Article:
A senior figure in Oxfam says she is aware of past claims of sexual abuse involving the charity’s staff in Asia.
Lan Mercado told the BBC the cases took place in the Philippines, Bangladesh and Nepal before she started as regional director two years ago.
She said the scale of misconduct was “not comparable” to that in Haiti, where Oxfam faces claims staff paid vulnerable people for sex.
Oxfam is meeting the Charity Commission as part of an inquiry by the regulator.
The commission has launched a statutory inquiry into Oxfam – which denies covering up the behaviour of its staff in Haiti after the 2010 earthquake – but details of its scope have not yet been released.
It is also looking into claims that Roland van Hauwermeiren – the charity worker at the centre of the sexual misconduct scandal in Haiti – was employed by Oxfam two years after he left another aid agency because of concerns about his behaviour.
Ms Mercado, who oversees 14 countries, said she was aware of similar cases involving Oxfam workers in Asia between 2009 and 2013.
She said they went largely unreported publicly and had been dealt with internally “according to specified policies”, although the situation should not be defined as a “cover up”.
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But in an interview with the BBC, she said: “Haiti has taught us we need to do a lot more.”
She said more effort should be made to alert the authorities and other potential employers about allegations.
“That’s a practice that we need to start,” Ms Mercado added.
“You know the funny thing about cases like this is that we always see them as reputational risks.
“But the way to manage reputational risk is not to keep silent.. we need to be thinking about the reputation of the sector as a whole.”
Her comments come after actress Minnie Driver stood down from her role as a celebrity ambassador for Oxfam.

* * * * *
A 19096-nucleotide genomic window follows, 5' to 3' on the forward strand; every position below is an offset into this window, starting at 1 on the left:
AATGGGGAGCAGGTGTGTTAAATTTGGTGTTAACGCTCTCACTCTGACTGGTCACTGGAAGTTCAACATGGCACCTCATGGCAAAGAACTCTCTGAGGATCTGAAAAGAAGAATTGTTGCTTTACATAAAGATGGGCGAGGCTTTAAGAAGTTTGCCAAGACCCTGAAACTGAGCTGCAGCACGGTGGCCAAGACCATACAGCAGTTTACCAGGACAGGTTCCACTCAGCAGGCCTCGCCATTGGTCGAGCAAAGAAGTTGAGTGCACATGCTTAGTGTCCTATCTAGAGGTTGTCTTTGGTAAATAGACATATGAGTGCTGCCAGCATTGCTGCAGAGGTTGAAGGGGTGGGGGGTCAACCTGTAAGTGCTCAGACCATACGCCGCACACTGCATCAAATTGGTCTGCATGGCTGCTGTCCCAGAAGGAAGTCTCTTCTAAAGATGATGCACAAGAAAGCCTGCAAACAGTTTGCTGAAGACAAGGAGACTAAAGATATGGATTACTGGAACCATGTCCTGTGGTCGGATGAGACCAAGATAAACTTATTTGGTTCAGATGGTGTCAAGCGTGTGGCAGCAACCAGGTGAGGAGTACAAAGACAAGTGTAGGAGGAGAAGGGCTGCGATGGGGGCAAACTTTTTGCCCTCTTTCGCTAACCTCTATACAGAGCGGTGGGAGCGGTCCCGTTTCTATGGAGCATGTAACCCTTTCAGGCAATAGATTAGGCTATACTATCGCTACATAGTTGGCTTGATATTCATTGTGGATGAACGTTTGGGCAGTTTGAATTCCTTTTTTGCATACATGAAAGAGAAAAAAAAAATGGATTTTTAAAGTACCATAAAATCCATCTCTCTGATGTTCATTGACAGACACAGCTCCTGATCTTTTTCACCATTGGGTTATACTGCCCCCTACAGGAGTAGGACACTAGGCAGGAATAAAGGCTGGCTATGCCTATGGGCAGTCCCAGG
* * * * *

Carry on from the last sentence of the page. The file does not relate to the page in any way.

In a statement the Good Will Hunting and Hope Springs star said she was “nothing short of horrified” by the allegations.
Organisations including Marks & Spencer and the Duke of Edinburgh’s (DofE) Award have also said they are considering their association with the charity.
More than 1,200 Oxfam donors cancelled their direct debits on Saturday, Sunday and Monday. On average there are 600 cancellations per month.
However, Oxfam said there had been an increase in one-off donations on Tuesday as well as 44 new regular gifts [direct debits] – the highest since March 2017.
International Development Secretary Penny Mordaunt has said she would “not hesitate” to cut government funding to charities that failed to put robust safeguarding measures in place.
At an event in Stockholm to find ways to end violence against children, she said: “No organisation is too big, or our work with them too complex, for me to hesitate to remove funding from them if we cannot trust them to put the beneficiaries of aid first.”
Ms Mordaunt, who also spoke to the National Crime Agency (NCA) about the issue, said Oxfam’s failure to deal with the actions of some of its staff should be a “wake-up call” to the sector.
The NCA said it had range of powers to investigate allegations abroad and would be considering how it can assist with “international safeguarding considerations”.
Since the allegations came to light, Oxfam’s deputy chief executive, Penny Lawrence, has resigned over the charity’s handling of the misconduct.
In a separate blow for the charity, Oxfam’s international chairman, Juan Alberto Fuentes, was arrested in Guatemala as part of a corruption investigation relating to his time as the country’s finance minister.
Meanwhile, the Paris-based charity Doctors Without Borders announced it had acted on 24 cases of harassment or sexual abuse last year. It said it had fired 19 employees.
Oxfam executive ‘aware’ of Asia staff abuse claims}